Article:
I released a bunch of records in the ’90s under my own name and as half of a duo called the Folk Implosion that I co-founded with Lou Barlow in 1993 and left in 2000. I/we worked with both indie and major record labels, including Shrimper, Communion, London, Domino, Interscope, and BMG. Folk Implosion songs have been featured on various film soundtracks, (Kids, Adaptation,) soundtrack albums, (American Beauty,) and TV shows, (The People vs. OJ Simpson, NFL on Fox, 20/20, The Today Show.)
I did not release anything from 2001 – 2013, when I came back with the album Spare Parts in October of that year on the Shrimper label. There is a separate page with more information about this album on this website. I will be releasing a new album on October 20th of 2017 that I made with producer Scott Solter and a new backing band called The Cicadas.
“On his forthcoming new album titled El Pulpo, Davis—currently a public school teacher and activist based in Durham, N.C.—shows he hasn’t lost his thirst for quirky and off-kilter static-pop but the subject matter is no joke. While the infectious melodies are peppered with dense and jarring sci-fi electronics-tweaked textures and layers and manipulated vocals, Davis sings of hot-button topics like corporate corruption in the food industry, immigration, the overflowing prison system and Wall Street greed.” — Brad Cohan, New York Observer, April 2017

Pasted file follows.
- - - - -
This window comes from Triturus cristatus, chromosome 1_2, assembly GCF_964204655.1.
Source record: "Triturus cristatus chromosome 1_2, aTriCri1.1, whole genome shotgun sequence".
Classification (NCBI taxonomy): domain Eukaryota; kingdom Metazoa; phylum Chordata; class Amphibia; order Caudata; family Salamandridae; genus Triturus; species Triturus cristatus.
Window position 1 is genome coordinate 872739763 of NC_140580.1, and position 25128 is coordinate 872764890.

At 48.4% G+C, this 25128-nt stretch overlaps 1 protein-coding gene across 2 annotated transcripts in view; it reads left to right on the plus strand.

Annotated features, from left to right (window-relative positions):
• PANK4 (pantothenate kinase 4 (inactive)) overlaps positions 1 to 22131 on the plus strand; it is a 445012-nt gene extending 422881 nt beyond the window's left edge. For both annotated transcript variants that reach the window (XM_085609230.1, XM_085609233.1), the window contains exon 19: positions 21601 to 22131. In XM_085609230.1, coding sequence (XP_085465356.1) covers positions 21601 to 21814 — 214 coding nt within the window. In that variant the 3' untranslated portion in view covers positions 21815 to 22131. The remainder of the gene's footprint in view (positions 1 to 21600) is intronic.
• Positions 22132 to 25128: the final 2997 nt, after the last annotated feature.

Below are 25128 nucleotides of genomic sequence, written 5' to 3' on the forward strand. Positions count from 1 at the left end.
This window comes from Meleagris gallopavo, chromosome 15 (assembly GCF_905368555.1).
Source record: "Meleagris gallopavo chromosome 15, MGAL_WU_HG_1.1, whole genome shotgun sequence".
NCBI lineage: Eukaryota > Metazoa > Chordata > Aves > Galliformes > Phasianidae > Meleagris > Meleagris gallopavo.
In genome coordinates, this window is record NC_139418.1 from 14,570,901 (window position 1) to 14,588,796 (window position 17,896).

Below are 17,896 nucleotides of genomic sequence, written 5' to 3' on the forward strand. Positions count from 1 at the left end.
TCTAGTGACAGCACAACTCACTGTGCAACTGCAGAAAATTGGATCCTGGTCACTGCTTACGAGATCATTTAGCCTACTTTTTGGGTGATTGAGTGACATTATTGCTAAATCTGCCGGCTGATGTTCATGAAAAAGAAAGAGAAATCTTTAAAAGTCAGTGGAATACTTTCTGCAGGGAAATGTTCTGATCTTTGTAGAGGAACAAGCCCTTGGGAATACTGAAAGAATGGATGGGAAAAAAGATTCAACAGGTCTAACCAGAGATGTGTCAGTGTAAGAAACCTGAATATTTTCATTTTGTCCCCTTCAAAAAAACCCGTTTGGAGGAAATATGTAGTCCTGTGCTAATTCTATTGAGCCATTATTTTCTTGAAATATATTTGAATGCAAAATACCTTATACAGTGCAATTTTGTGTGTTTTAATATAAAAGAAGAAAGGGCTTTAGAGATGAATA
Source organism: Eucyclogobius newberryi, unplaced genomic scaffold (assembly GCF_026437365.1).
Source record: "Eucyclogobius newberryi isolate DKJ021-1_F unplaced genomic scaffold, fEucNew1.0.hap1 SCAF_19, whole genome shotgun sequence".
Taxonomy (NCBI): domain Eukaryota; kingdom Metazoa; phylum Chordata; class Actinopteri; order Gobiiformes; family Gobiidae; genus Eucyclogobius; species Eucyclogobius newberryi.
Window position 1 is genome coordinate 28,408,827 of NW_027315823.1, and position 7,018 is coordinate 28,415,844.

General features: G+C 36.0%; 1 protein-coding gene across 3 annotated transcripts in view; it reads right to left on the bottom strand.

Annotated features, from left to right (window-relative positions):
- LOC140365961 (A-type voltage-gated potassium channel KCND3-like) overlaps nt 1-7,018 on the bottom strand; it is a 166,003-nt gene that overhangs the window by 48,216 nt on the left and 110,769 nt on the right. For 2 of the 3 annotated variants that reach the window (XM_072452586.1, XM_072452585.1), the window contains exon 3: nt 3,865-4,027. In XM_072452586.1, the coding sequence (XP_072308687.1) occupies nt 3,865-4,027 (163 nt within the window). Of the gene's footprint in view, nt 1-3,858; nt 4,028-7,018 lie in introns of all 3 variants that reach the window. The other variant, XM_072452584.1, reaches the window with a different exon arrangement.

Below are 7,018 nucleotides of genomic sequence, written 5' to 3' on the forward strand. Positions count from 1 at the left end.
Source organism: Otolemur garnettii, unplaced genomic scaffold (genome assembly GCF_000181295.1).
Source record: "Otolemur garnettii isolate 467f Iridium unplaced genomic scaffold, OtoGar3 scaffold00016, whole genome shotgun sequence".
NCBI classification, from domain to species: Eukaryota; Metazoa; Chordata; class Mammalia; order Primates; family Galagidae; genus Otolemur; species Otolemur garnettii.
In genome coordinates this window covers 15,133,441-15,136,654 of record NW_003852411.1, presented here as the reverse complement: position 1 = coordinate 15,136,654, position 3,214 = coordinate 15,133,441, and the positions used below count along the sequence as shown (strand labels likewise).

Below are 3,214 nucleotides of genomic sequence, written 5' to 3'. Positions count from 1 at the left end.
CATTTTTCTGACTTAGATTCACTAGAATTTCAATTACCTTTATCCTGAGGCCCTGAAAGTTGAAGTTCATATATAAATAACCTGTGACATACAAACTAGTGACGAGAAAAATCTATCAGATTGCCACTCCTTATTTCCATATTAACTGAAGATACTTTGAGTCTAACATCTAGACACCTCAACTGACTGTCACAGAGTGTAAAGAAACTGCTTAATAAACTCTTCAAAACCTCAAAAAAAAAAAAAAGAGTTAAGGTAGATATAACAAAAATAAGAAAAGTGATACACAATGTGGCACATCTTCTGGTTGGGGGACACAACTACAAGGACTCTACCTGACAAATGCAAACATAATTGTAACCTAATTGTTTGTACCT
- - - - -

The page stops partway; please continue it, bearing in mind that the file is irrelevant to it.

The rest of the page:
“Spare Parts, his first solo record in 16 years, (is) as carefully constructed as Davis’s early stuff was dashed off, so while arrangements are sparse, the space between notes registers as grandly as orchestration on a classic countrypolitan production. Davis stashes a few surprises in those spaces that stop the action like a play within a play—“Blood Feud,” for instance, features a drum solo that sounds like Milford Graves meeting Ikue Mori. He’s always had the gift of freezing a moment, but now he’s placing those snapshots inside narratives as sweeping as the songs’ arrangements.” — Bill Meyer, Chicago Reader, March 2016
GRACE SINGS SLUDGE (Grace Cooper of The Sandwitches)
“Like her most affecting Sandwitches jams and her earlier Grace Sings Sludge material, the hazy “A Man Doesn’t Want” is a deeply haunted, yearning lament, Grace’s eerie, pained vocals wafting like a heartbroken ghost’s moan through rundown motel walls.” – Gorilla vs. Bear
San Francisco based musician/poet who resides in an old convent.